Hay Bluff

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Hay Bluff
Hay Bluff. Black Mountains Hay-on-Wye - geograph.org.uk - 30553.jpg
Hay Bluff viewed from the north
Highest point
Elevation 677 m (2,221 ft)
Prominence 11 m (36 ft)
Listing Deleted Nuttall
Coordinates 52°01′22″N 3°06′10″W / 52.0229°N 3.1027°W / 52.0229; -3.1027Coordinates: 52°01′22″N 3°06′10″W / 52.0229°N 3.1027°W / 52.0229; -3.1027
Geography
Location Powys, Wales
Parent range Black Mountains
OS grid SO24433662

Hay Bluff (Welsh: Penybegwn)[1] is a prominent hill at the northern tip of the Black Mountains, an extensive upland massif which straddles the border between south-east Wales and England. The mountain sits on an escarpment which faces north and runs roughly east-west, the next peak in the west being the Twmpa. The flat summit of Hay bluff overlooks the middle Wye Valley and the book town of Hay-on-Wye is marked by a triangulation pillar at a height of 677 metres (2,221 ft).

The hill is largely within the Welsh county of Powys though parts of its eastern flanks lie within the English county of Herefordshire.

Geology[edit]

The base and indeed greater part of the hill is formed from mudstones of the St Maughans Formation whilst the upper part is formed from the sandstones and mudstones of the Senni Formation (formerly known as the 'Senni Beds'), both of which are assigned to the Old Red Sandstone laid down during the Devonian period. A number of small quarries have been worked on its slopes in the past, not least for the Ffynnon Limestone, a calcrete which crops out along the northeastern and northwestern flanks of the hill at the base of the Senni Formation.[2]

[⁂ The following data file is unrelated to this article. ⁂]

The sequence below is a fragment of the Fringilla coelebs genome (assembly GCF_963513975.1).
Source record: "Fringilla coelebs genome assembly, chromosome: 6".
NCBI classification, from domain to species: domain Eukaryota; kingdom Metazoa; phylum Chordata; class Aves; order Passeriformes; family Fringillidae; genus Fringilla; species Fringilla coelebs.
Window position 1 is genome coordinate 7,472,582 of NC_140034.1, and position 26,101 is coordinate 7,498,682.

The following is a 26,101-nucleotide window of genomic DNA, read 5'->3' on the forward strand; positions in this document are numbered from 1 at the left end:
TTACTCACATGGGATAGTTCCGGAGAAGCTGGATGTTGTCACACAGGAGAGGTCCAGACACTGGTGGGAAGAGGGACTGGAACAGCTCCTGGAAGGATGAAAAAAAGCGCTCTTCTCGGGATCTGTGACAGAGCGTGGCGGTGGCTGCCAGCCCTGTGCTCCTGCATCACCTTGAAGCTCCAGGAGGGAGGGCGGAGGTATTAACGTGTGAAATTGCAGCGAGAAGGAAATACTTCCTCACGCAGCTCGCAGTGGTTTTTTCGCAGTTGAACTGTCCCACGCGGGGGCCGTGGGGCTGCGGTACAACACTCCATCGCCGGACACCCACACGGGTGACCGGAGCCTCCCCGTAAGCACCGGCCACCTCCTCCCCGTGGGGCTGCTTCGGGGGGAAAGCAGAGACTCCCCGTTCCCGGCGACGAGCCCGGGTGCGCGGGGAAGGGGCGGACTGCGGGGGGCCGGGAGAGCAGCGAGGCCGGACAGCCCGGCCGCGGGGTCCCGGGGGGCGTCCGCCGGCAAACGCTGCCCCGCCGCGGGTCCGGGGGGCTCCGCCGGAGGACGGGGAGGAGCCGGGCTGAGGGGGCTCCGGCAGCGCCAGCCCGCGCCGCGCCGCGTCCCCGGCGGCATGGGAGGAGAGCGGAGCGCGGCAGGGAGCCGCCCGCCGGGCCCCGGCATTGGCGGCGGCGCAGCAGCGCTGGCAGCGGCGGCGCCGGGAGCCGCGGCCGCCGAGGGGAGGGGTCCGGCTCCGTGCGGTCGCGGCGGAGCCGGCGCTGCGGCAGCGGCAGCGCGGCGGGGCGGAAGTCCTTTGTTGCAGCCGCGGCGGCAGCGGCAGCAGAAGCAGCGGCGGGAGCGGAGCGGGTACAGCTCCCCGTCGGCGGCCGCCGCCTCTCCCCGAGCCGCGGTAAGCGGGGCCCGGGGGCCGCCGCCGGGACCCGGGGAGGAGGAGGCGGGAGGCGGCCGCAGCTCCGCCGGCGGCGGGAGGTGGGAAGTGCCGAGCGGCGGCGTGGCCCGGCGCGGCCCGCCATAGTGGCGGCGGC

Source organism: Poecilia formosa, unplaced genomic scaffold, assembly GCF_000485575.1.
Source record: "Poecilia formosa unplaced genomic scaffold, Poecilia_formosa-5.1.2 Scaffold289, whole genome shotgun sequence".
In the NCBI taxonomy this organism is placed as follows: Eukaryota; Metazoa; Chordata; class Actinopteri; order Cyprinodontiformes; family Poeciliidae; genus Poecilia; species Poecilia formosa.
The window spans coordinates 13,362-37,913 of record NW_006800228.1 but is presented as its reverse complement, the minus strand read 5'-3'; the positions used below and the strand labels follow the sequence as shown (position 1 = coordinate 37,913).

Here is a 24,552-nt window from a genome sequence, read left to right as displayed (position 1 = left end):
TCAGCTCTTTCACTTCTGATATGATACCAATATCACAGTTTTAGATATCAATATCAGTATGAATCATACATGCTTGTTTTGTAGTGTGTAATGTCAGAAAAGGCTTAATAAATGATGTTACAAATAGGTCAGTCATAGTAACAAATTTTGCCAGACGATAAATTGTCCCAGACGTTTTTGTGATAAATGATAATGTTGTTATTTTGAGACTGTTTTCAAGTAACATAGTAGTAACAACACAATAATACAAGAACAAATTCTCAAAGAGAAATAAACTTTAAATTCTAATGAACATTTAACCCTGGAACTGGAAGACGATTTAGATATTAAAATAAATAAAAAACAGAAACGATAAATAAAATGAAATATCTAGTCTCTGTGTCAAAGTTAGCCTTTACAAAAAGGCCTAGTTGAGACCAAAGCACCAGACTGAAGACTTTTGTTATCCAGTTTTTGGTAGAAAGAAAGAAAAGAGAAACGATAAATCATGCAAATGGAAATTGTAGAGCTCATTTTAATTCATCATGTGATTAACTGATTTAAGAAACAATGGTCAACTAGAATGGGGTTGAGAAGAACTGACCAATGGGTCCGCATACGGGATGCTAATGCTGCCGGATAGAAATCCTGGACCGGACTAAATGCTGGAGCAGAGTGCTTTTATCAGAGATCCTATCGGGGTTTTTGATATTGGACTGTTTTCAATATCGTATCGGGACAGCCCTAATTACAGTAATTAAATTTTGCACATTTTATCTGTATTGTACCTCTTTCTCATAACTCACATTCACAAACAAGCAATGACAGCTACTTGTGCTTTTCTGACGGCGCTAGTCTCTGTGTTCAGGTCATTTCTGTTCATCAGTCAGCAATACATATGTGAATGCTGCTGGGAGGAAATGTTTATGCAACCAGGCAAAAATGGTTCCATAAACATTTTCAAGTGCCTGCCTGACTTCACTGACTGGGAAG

Access[edit]

The Offa's Dyke national trail makes a steep ascent of the hill's northern slopes and then heads south eastwards along the broad ridge of the Black Mountain and the Hatterall Ridge. A more gentle path to the summit follows the crest of the north-facing scarp, known as Ffynnon y Parc, from the road summit about 1 mile / 1.7 km to the southwest at Gospel Pass. There is also a clear, but unpaved path which passes along the edge of the escarpment to the east with superb views over the countryside towards Hay-on-Wye. It leads to the trig point at the Black Hill (Herefordshire), and continues on to the south-east dropping down the stony knife-edge ridge towards Longtown. There is a small car park where the ridge drops into the Olchon valley, about 2 miles north of Longtown itself. The entire hill is designated as open country thus providing walkers with the freedom to roam at will.[3]

References[edit]

  1. ^ Welsh Academy Dictionary
  2. ^ British Geological Survey 1:50,000 map sheet 214 Talgarth & accompanying sheet explanation
  3. ^ Ordnance Survey 1:25,000 scale Explorer map sheet OL13 Brecon Beacons National Park; eastern area